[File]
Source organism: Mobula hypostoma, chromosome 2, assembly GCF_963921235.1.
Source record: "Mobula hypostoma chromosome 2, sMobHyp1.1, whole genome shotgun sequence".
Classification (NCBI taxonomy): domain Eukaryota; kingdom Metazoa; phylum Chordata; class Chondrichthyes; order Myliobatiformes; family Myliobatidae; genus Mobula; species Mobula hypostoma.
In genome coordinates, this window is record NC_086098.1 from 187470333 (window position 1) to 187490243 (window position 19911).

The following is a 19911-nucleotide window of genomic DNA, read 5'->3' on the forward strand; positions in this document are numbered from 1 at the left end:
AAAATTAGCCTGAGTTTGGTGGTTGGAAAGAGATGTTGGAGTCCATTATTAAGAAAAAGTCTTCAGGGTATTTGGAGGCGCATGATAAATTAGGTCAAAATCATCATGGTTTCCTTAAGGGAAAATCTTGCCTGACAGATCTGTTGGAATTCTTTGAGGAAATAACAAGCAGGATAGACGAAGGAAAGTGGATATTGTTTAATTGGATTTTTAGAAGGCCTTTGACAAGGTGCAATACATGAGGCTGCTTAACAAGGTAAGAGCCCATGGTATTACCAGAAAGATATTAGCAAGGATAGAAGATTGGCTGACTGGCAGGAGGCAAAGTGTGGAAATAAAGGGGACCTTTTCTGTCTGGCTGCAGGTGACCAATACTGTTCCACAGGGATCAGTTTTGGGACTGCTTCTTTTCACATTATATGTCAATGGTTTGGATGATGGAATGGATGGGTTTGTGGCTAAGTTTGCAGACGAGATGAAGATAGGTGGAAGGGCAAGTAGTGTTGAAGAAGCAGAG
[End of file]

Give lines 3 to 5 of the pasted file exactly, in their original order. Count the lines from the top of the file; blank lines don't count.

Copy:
Classification (NCBI taxonomy): domain Eukaryota; kingdom Metazoa; phylum Chordata; class Chondrichthyes; order Myliobatiformes; family Myliobatidae; genus Mobula; species Mobula hypostoma.
In genome coordinates, this window is record NC_086098.1 from 187470333 (window position 1) to 187490243 (window position 19911).

The following is a 19911-nucleotide window of genomic DNA, read 5'->3' on the forward strand; positions in this document are numbered from 1 at the left end: